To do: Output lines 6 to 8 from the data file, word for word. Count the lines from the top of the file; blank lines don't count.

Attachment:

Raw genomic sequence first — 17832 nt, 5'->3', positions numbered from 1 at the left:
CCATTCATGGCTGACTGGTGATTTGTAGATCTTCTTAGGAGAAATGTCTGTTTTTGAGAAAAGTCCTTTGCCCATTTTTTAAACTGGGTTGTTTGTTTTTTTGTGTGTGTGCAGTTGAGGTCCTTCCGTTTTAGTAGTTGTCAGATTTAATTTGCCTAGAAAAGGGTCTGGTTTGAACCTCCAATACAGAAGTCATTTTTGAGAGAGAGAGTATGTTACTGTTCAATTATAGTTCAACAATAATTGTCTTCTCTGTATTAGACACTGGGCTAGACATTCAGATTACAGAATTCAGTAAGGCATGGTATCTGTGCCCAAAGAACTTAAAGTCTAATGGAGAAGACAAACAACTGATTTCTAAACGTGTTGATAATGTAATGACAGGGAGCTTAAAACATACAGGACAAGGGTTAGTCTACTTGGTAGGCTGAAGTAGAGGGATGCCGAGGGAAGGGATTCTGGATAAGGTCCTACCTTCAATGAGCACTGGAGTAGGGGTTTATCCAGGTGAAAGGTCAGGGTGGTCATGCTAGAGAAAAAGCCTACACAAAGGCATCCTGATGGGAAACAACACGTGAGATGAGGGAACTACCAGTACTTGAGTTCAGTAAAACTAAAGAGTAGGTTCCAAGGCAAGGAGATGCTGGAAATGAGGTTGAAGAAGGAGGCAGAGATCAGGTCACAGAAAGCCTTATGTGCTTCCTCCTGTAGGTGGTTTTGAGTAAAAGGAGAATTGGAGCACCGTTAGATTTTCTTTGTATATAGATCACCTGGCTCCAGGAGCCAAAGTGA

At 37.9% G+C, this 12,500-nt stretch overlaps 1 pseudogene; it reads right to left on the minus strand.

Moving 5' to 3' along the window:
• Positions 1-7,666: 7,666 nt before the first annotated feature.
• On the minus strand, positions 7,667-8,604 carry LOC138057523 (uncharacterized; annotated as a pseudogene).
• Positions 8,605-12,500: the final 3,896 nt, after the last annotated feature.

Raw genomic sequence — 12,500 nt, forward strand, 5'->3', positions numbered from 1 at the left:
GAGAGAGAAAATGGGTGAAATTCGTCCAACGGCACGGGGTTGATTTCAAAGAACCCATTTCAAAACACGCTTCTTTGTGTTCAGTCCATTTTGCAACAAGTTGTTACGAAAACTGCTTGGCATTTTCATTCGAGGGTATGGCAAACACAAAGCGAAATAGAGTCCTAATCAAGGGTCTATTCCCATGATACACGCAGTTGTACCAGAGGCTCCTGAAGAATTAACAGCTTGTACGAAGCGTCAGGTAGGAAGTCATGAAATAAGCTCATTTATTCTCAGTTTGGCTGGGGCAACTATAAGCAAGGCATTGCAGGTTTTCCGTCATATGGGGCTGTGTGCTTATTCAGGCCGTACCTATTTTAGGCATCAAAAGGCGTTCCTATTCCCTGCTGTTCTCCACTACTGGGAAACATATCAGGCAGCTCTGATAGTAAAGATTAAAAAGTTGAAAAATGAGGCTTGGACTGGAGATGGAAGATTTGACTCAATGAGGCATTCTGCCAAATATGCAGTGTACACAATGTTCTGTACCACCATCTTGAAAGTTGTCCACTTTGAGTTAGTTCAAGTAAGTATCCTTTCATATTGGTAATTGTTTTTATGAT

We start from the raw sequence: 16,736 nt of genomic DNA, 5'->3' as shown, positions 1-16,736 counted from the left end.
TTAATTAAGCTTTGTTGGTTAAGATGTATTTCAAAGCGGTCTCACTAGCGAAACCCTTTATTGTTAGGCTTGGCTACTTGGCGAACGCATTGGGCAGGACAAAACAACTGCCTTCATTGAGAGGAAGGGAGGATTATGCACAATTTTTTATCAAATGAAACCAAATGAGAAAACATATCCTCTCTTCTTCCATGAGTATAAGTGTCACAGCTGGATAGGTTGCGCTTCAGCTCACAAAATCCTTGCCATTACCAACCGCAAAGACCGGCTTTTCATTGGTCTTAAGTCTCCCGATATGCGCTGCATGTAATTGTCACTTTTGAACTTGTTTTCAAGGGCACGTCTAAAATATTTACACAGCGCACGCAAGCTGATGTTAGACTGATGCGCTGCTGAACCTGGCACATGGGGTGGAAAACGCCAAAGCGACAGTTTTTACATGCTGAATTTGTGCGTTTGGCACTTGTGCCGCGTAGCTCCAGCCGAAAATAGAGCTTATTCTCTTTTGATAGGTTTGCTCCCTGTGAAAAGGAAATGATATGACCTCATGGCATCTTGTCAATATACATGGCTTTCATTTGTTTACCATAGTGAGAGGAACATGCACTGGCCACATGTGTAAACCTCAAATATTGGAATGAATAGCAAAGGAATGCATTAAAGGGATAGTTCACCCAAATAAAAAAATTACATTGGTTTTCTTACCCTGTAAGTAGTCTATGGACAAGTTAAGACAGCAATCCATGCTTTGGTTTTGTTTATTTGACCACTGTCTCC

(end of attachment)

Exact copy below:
• On the minus strand, positions 7,667-8,604 carry LOC138057523 (uncharacterized; annotated as a pseudogene).
• Positions 8,605-12,500: the final 3,896 nt, after the last annotated feature.

Raw genomic sequence — 12,500 nt, forward strand, 5'->3', positions numbered from 1 at the left: